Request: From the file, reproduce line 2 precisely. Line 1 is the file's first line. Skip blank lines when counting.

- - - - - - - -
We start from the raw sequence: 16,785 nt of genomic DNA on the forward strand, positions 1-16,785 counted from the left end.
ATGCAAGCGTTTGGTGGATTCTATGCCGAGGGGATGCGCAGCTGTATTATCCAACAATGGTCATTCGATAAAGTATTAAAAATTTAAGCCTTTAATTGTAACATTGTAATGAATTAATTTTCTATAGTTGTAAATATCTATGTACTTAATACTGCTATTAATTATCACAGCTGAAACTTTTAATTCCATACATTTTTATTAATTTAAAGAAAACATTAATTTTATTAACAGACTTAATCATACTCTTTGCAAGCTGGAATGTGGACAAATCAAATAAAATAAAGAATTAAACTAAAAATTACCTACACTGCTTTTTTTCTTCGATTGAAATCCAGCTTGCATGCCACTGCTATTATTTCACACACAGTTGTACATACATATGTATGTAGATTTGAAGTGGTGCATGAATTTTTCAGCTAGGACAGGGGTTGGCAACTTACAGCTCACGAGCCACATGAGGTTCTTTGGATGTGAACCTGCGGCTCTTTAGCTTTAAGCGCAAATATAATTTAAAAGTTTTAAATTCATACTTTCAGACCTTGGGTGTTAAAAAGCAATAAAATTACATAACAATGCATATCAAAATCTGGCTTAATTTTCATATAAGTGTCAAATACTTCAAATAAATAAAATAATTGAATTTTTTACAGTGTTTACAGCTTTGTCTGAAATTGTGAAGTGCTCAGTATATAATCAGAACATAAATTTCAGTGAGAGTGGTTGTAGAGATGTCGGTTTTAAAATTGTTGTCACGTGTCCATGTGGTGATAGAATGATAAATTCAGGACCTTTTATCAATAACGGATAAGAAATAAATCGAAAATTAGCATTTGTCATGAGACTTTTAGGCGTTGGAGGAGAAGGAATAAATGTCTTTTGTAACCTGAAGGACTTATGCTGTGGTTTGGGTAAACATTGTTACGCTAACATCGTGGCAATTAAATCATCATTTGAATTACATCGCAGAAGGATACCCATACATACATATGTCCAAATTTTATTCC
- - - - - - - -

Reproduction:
ATGCAAGCGTTTGGTGGATTCTATGCCGAGGGGATGCGCAGCTGTATTATCCAACAATGGTCATTCGATAAAGTATTAAAAATTTAAGCCTTTAATTGTAACATTGTAATGAATTAATTTTCTATAGTTGTAAATATCTATGTACTTAATACTGCTATTAATTATCACAGCTGAAACTTTTAATTCCATACATTTTTATTAATTTAAAGAAAACATTAATTTTATTAACAGACTTAATCATACTCTTTGCAAGCTGGAATGTGGACAAATCAAATAAAATAAAGAATTAAACTAAAAATTACCTACACTGCTTTTTTTCTTCGATTGAAATCCAGCTTGCATGCCACTGCTATTATTTCACACACAGTTGTACATACATATGTATGTAGATTTGAAGTGGTGCATGAATTTTTCAGCTAGGACAGGGGTTGGCAACTTACAGCTCACGAGCCACATGAGGTTCTTTGGATGTGAACCTGCGGCTCTTTAGCTTTAAGCGCAAATATAATTTAAAAGTTTTAAATTCATACTTTCAGACCTTGGGTGTTAAAAAGCAATAAAATTACATAACAATGCATATCAAAATCTGGCTTAATTTTCATATAAGTGTCAAATACTTCAAATAAATAAAATAATTGAATTTTTTACAGTGTTTACAGCTTTGTCTGAAATTGTGAAGTGCTCAGTATATAATCAGAACATAAATTTCAGTGAGAGTGGTTGTAGAGATGTCGGTTTTAAAATTGTTGTCACGTGTCCATGTGGTGATAGAATGATAAATTCAGGACCTTTTATCAATAACGGATAAGAAATAAATCGAAAATTAGCATTTGTCATGAGACTTTTAGGCGTTGGAGGAGAAGGAATAAATGTCTTTTGTAACCTGAAGGACTTATGCTGTGGTTTGGGTAAACATTGTTACGCTAACATCGTGGCAATTAAATCATCATTTGAATTACATCGCAGAAGGATACCCATACATACATATGTCCAAATTTTATTCC